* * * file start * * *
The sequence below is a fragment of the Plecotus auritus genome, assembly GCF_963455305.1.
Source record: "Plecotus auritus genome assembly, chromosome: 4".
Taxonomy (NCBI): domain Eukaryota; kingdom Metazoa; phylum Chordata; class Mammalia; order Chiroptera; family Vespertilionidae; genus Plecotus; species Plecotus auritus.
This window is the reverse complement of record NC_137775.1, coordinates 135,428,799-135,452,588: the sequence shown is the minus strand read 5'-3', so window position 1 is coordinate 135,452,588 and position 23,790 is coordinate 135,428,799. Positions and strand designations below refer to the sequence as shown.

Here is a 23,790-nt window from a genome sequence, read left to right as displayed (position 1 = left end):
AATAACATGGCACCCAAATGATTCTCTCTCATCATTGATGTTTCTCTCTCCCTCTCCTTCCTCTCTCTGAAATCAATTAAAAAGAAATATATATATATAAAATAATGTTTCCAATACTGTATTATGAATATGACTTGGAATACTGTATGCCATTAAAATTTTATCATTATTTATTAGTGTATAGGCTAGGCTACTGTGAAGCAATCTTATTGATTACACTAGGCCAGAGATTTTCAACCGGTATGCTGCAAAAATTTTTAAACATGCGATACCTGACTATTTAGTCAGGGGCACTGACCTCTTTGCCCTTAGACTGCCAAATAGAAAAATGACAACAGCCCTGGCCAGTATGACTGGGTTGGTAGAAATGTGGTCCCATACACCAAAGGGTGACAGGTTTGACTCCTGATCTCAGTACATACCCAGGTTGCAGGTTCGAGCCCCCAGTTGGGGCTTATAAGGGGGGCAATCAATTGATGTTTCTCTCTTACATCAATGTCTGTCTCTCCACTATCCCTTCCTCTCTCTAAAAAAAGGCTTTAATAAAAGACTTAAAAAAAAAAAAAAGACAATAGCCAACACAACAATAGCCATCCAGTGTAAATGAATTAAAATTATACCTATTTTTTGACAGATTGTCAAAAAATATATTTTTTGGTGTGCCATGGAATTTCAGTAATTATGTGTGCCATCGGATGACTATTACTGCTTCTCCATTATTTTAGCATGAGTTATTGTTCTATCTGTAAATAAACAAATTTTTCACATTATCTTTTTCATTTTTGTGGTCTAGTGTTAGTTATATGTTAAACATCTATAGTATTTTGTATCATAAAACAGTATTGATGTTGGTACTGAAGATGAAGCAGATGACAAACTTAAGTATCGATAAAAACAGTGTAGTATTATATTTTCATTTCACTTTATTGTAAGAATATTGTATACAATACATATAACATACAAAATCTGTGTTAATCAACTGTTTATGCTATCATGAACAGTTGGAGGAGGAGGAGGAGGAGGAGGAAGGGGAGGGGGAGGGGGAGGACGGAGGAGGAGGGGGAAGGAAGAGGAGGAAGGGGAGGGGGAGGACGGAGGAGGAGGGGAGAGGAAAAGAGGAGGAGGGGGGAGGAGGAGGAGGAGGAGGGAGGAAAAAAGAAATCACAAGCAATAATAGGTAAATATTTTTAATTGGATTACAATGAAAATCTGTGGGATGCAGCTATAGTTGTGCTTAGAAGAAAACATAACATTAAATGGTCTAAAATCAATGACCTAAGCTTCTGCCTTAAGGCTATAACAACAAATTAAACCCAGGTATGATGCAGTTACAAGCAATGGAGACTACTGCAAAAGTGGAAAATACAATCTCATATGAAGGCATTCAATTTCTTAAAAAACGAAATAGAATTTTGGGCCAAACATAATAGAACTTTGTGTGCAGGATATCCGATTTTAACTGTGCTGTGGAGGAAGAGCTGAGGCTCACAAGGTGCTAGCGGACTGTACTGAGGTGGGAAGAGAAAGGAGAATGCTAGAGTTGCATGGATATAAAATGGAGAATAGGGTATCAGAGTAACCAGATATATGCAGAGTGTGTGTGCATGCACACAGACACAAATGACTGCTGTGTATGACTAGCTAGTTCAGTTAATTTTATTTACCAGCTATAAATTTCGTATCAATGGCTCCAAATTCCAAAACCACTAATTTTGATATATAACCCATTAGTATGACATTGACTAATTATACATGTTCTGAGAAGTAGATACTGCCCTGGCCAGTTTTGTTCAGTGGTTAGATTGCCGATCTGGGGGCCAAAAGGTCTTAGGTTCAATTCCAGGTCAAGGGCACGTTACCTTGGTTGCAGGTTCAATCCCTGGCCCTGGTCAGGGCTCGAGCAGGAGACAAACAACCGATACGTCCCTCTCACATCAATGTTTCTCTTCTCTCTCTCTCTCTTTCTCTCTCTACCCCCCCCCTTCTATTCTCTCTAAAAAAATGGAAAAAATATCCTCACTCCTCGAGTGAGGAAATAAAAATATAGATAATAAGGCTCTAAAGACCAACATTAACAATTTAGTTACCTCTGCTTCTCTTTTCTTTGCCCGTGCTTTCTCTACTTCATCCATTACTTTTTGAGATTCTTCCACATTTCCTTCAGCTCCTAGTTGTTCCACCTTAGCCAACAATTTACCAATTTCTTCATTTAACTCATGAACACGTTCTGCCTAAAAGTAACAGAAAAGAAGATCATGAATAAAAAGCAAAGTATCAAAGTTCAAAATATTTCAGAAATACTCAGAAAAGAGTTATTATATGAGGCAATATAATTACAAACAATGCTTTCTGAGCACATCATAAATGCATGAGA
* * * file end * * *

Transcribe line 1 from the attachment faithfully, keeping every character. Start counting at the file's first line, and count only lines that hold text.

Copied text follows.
The sequence below is a fragment of the Plecotus auritus genome, assembly GCF_963455305.1.